When a storm strands a group on a Massachusetts island where the only dwelling is an old hotel supposedly haunted by the ghost of a former German actress (Knef), the result is the standard ...
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After a nuclear war, society breaks down into two groups, the evil Euraks and the rebel Federation. A mercenary named Parsifal is hired by the Federation to infiltrate New York City, which ... See full summary »
Grief-struck after the death of his wife, a young man attempts to keep her with him forever - by gutting her, stuffing her and replacing her eyes with glass eyes, turning her into a doll. But his bouts of insanity are just beginning.
When a storm strands a group on a Massachusetts island where the only dwelling is an old hotel supposedly haunted by the ghost of a former German actress (Knef), the result is the standard horror film as each of the cast is picked off one-by-one.Written by
John Sacksteder <firstname.lastname@example.org>
Producer Joe D'Amato originally hired Luigi Cozzi as the movie's director who at first was involved in pre-production, but ultimately left after realizing that he wasn't allowed to make any script changes. D'Amato replaced him with first-time director Fabrizio Laurenti, while Cozzi went on to direct Paganini Horror (1989). See more »
After the helicopter leaves the island, it is the middle of the night when Leslie and Gary first go into the house, yet it is the middle of the day when they finally get upstairs - all in the space of a few seconds. See more »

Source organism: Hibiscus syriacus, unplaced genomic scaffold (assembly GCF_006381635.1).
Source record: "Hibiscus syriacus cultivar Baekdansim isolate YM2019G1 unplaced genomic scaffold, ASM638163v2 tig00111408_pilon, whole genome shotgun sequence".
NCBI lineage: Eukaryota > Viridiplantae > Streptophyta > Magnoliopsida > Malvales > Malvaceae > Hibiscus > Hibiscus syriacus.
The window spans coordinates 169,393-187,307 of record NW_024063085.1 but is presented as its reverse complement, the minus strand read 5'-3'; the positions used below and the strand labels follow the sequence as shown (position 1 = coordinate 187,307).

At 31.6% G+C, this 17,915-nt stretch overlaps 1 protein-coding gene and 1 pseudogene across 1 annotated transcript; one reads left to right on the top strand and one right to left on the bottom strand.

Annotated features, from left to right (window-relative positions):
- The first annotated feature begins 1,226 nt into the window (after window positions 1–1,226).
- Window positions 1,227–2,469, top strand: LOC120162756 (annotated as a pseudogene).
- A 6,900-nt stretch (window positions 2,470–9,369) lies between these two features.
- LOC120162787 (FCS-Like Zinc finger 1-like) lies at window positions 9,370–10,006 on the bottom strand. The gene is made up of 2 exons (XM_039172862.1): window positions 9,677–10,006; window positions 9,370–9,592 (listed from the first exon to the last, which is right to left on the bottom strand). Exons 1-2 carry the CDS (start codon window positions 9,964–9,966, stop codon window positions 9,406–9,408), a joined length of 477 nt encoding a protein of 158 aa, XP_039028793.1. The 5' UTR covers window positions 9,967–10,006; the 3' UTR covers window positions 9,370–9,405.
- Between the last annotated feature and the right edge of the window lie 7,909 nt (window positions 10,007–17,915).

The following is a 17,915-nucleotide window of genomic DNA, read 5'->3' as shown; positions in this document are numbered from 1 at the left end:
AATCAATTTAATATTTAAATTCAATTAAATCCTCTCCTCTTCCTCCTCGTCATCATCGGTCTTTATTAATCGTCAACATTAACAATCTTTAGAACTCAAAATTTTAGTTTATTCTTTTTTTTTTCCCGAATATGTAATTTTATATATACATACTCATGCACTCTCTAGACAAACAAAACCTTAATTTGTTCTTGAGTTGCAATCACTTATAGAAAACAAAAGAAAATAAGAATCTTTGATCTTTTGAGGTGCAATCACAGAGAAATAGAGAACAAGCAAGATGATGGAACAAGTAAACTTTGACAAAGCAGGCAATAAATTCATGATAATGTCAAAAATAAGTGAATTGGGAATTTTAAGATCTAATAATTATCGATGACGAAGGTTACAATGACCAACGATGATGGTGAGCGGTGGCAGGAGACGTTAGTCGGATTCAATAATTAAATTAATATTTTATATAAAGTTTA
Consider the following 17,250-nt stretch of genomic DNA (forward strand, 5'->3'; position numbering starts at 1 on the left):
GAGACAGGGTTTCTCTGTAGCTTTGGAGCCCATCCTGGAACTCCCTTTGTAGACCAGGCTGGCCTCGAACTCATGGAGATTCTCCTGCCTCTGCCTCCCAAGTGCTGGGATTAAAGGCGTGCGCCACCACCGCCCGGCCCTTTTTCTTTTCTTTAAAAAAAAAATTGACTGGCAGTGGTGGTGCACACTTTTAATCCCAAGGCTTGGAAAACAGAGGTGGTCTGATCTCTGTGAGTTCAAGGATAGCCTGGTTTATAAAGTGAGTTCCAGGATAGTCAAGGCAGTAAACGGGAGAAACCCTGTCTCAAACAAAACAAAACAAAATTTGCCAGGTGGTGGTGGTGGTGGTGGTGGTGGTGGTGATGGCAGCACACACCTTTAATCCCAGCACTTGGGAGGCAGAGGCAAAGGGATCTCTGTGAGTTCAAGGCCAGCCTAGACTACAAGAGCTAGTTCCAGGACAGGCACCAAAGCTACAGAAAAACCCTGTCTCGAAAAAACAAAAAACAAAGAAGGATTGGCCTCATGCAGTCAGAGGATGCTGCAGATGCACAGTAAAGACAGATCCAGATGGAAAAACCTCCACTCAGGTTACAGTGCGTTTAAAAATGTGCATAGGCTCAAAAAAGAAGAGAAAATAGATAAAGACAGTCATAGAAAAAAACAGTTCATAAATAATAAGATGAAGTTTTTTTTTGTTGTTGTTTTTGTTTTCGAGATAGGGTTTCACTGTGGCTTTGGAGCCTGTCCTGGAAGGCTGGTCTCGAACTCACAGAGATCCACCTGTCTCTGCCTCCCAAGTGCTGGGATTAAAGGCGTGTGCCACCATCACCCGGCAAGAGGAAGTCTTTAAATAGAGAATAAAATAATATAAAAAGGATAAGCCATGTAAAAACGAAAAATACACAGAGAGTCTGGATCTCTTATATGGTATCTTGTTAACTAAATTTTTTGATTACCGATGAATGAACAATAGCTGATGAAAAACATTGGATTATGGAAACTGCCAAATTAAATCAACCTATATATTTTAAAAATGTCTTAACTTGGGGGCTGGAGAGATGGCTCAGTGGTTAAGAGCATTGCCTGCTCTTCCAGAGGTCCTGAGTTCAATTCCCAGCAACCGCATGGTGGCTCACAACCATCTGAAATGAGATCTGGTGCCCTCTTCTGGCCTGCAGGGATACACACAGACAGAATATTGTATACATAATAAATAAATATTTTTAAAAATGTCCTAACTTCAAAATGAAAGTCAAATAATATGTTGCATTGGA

See, even your poet knows virginity is not natural for a grown woman.
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When Linda Blair pours on the devilish charm, she is positively regal
Persecuted witch Hildegard Knef traps a group of people in an isolated seaside hotel and picks them off one by one in twisted, disgusting ways. I thought I'd seen it all until one unfortunate man here is crucified and then set on fire. Hildy is quite the prankster, too: she takes a nagging harpy and has her lips sewn shut...then hangs her upside down in the chimney just in time for a roaring fire! "Witchery" is an uninspired gore-fest that is (surprisingly) well-produced on an obviously tight budget, yet is seriously lacking in all other departments. Most of the acting is stiff and dull, although I must admit I loved the finale. It involves two people searching the hotel for a little boy and his toy tape-recorder, all cornered by Linda Blair looking fantastically possessed (in films, whenever Blair is allowed to drop the 'good girl' routine and take the spotlight, she instinctively knows how to grab the camera). The sequence only lasts for a few minutes, but you know the old saying: If you've got a great ending, people will forgive you for just about anything. *1/2 from ****
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